[lbo-talk] How radical was Derrida

Matthias Wasser matthias.wasser at gmail.com
Mon Nov 9 08:47:43 PST 2009

On Mon, Nov 9, 2009 at 3:18 AM, James Heartfield < Heartfield at blueyonder.co.uk> wrote:

> Miles writes 'the "superiority" of one mode of knowledge over another has
> nothing to do with the sociology of knowledge...It's irrelevant to their
> work.'
> Yes, that's what is wrong with the sociology of knowledge. It dances around
> the outside of knowledge, fascinated with the tangential and esoteric
> questions, like what was the name of the man who payed for it, ignorant of
> the substance of the thing itself, is it indeed knowledge, or is it just
> prejudice? Knowledge is the one thing that eludes the sociology of
> knowledge.
> The baleful influence of the sociology of knowledge is all too evident on
> this list, where we have to dash to the holocaust for an example of
> something that is wrong, and then confuse that issue with the wholly
> unimportant question of eating meat (human and animal are not equivalent in
> morality) or cannot bring ourselves to say that selling snake oil is
> reprehensible?
> And incidentally, where is the sociology of the sociology of knowledge?
> Where is the account of the social forces that brought the sociology of
> knowledge into being? Wouldn't that fix the sociology of knowledge firmly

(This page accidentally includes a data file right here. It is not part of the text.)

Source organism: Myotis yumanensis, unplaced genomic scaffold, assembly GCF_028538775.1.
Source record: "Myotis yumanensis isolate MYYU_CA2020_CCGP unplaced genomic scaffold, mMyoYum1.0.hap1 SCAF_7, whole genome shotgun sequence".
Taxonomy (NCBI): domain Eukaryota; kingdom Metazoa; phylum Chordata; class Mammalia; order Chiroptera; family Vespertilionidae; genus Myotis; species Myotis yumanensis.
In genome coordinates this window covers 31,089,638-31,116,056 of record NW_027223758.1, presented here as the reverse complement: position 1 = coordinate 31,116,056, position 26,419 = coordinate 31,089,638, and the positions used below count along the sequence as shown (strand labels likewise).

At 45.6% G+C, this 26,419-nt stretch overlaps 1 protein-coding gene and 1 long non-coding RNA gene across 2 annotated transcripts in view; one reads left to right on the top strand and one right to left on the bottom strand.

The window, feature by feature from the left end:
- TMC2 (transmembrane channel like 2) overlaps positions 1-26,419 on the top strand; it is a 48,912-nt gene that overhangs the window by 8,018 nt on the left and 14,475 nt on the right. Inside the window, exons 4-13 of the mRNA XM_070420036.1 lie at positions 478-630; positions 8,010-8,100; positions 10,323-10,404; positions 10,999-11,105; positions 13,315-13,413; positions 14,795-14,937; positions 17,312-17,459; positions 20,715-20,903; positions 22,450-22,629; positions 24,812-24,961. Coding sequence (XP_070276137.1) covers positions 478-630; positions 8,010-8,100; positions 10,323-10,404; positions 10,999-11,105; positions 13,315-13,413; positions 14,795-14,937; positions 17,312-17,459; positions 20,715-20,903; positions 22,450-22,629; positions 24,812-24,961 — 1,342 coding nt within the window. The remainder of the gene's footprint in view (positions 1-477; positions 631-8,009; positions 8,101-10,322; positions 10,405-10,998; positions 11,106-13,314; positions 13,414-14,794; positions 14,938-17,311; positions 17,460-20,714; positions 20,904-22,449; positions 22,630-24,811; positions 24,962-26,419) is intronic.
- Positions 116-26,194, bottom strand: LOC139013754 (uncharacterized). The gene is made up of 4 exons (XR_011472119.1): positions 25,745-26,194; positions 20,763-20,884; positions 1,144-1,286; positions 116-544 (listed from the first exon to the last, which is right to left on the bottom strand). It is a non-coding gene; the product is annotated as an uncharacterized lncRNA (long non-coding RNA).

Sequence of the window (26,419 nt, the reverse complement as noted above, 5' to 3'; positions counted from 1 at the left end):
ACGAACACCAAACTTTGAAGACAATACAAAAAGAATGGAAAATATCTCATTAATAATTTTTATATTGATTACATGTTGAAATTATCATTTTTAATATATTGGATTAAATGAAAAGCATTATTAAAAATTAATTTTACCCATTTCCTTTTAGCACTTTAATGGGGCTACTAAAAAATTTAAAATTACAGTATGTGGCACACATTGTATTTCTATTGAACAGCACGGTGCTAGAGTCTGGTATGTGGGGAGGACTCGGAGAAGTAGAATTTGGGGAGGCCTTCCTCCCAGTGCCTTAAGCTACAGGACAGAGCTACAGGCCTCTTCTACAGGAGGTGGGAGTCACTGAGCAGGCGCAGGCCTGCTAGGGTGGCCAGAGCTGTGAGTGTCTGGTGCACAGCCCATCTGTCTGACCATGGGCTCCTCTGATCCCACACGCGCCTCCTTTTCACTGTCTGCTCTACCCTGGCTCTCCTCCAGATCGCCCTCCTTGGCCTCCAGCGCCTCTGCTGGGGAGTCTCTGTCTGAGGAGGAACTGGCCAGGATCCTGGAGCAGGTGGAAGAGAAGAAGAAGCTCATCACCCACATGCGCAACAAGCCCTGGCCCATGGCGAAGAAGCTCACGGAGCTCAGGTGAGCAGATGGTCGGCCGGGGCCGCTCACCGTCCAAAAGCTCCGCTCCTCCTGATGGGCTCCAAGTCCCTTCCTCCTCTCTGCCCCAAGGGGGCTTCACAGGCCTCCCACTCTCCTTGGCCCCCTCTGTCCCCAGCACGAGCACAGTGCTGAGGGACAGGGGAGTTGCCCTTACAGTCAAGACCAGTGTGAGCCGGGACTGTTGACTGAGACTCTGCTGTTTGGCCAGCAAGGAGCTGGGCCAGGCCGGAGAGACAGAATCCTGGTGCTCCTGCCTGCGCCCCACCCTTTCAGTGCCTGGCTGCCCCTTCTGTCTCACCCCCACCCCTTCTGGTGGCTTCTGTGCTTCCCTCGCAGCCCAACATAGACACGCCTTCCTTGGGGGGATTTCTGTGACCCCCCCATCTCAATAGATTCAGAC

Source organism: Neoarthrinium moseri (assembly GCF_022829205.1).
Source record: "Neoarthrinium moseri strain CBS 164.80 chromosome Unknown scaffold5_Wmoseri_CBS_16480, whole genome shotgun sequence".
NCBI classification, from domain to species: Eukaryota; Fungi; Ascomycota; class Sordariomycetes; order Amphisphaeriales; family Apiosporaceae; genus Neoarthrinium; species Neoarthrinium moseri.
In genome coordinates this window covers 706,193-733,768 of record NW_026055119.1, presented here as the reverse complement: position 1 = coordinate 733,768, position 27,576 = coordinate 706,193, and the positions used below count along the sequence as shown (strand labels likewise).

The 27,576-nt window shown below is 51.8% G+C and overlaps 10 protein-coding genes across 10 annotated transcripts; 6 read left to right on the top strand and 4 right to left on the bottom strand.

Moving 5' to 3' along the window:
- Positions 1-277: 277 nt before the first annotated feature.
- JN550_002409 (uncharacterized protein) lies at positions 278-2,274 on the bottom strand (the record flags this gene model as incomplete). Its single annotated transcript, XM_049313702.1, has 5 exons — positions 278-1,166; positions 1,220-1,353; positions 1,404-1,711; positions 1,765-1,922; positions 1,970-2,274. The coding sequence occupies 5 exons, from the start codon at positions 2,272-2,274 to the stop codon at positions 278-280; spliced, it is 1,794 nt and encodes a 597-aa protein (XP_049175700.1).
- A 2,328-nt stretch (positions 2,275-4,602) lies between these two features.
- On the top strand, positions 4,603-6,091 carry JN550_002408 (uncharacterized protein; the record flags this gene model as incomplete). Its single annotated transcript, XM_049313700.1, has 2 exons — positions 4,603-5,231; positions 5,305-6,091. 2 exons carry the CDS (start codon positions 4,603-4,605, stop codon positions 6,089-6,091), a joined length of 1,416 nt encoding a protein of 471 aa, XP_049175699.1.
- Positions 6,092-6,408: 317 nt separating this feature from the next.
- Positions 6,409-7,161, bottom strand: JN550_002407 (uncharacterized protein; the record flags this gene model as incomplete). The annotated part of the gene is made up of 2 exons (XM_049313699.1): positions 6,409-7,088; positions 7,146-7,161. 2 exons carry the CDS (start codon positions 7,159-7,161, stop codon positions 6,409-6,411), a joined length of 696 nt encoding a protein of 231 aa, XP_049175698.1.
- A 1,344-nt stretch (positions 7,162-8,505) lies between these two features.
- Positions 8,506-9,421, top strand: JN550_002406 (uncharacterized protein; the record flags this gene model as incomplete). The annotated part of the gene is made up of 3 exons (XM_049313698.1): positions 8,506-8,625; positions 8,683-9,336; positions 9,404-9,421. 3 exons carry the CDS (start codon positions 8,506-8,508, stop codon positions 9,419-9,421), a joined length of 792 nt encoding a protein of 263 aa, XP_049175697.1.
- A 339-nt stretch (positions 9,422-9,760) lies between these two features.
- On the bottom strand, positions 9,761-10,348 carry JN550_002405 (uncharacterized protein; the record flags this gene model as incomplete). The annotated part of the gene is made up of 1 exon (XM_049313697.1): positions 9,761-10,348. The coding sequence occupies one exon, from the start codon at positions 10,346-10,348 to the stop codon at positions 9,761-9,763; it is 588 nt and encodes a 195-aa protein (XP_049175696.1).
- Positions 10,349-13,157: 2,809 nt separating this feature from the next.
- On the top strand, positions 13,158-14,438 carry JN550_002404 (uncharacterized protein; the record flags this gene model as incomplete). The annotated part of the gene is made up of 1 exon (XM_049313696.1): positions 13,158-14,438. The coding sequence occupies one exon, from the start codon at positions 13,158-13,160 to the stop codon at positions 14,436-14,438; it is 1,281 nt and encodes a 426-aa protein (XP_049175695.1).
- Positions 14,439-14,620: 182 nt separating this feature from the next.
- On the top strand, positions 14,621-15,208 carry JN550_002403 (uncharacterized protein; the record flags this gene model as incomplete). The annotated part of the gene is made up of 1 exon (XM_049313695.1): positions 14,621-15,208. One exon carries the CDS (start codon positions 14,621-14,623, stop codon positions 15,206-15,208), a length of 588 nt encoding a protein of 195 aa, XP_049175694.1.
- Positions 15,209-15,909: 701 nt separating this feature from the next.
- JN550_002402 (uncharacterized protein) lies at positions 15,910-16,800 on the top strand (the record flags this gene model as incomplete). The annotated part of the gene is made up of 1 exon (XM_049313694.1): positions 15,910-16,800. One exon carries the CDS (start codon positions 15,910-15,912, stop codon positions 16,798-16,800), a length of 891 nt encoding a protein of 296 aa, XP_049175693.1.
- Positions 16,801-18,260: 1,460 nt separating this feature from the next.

> into the regulatory mechanisms of the military-academic complex? Aren't the
> ethics and oversight committees of college and government all outgrowths of
> the sociology of knowledge? (

When people deny that it is a fact that the Holocaust was wrong, they do not mean to disavow their disapproval of the Holocaust. Rather, they deny that their disapproval of the Holocaust describes the noumenal Holocaust as such, as opposed to their own mental (and hopefully practical) attitude towards it.

People engage in approval and disapproval, and actions based on the same, all the time without averring an objective basis to it. I prefer vanilla ice cream to chocolate, so given a choice, I order the latter. My feelings about genocide are much stronger: while I lack access to the counterfactual knowledge to say so, the idea that I would risk my life to hide Jews in the attic or whatever comforts me, and I am full of admiration for those who did. Psychology suggests that the motivational influence of ethical beliefs looms disappointingly small, but I'm unaware of any evidence of the influence of metaethical beliefs whatsoever.

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